Raphael, “Ex-voto of Tommaso Inghirami Fallen under an Ox-Cart in Rome”
Raphael, “Ex-voto of Tommaso Inghirami Fallen under an Ox-Cart in Rome,” about 1508, oil on panel, 64 x 88 cm (25 3/16 x 34 5/8 in.), Basilica di San Giovanni in Laterano, Vatican Museums, Vatican City

To mark the 500th anniversary of the death of the legendary painter Raphael, the Isabella Stewart Gardner Museum in Boston will bring together — for the first time — Raphael’s portrait of papal librarian Tommaso Inghirami from its collection and a painting depicting an episode in his life from the Musei Vaticani in Vatican City. This special exhibition, called “Raphael and the Pope’s Librarian,” is part of the Museum’s Close Up series and is on view through January 26, 2020.

Nearly five centuries after his death in 1520, Raphael’s fame remains undiminished. Crowned “prince of painters” by Giorgio Vasari, he inspired artists both of his own time and for centuries afterward. According to the celebrated writer Henry James, Raphael’s work was “semi-sacred.” The exhibition — and its accompanying publication — will tell the story of the first Raphael in America and will explore Inghirami’s fascinating career in Renaissance Rome.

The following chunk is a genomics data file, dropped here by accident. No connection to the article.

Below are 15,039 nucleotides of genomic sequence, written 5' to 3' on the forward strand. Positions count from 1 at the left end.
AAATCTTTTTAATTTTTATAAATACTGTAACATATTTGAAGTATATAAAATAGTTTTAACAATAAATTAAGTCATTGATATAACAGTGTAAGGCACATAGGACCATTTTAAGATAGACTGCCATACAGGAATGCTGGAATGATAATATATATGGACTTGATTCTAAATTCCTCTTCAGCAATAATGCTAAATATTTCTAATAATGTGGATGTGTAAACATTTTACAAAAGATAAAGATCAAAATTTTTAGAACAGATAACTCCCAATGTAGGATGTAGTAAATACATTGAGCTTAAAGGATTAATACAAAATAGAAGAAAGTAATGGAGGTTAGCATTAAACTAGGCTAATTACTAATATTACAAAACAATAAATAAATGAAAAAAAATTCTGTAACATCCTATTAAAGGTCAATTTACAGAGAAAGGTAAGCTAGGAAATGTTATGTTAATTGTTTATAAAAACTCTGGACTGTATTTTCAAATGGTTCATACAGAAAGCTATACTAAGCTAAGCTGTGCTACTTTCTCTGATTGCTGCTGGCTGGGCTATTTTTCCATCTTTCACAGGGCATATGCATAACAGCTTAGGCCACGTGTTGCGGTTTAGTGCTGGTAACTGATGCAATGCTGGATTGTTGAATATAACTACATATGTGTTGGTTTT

Following a daunting quest by her art dealer in Europe, Gardner was the first collector to bring a work by Raphael to America. Despite any hesitations over the painting’s beauty, Gardner named an entire gallery of her new Boston museum after the Renaissance master and installed many of her most acclaimed works of art around his portrait of Tommaso Inghirami.

Raphael - Tommaso Inghirami oil painting - FineArtConnoisseur.com
Raphael, “Tommaso Inghirami,” about 1510, oil on panel, 90 x 62.5 cm (35 7/16 x 24 5/8 in.), 114.1 x 86.7 cm (44 15/16 x 34 1/8 in.) framed, Isabella Stewart Gardner Museum, Boston, P16e4

Celebrated by Erasmus as “the Cicero of our era,” Inghirami was a celebrity in the Renaissance, esteemed for his profound erudition and theatrical abilities. His unparalleled knowledge and grasp of classical literature made him the ideal choice to head the Vatican library. Yet he achieved a lasting fame on stage, playing a leading role in the revival of ancient theatre and acquiring the nickname “Fedra” after starring as the lovesick Queen Athens in Seneca’s Greek tragedy Hippolytus (Phaedra). Inghirami’s friend, Raphael, cast him in another role, as the philosopher Epicurius in his legendary School of Athens fresco and then memorialized him in the painted portrait at the center of this exhibition.

“Raphael and the Pope’s Librarian” is the latest in the Close Up series of exhibitions, each installment of which sheds new light on an outstanding work of art in the Gardner Museum’s permanent collection. The publication is edited by Dr. Nathaniel Silver, the Gardner Museum’s William and Lia Poorvu Curator of the Collection, with an essay by Ingrid Rowland (University of Notre Dame.)

The exhibition is also accompanied by public programs, including a lecture by Prof. Rowland and a conversation between the curator and Prof. Joseph Connors (Harvard University.) For more information, please visit www.gardnermuseum.org.

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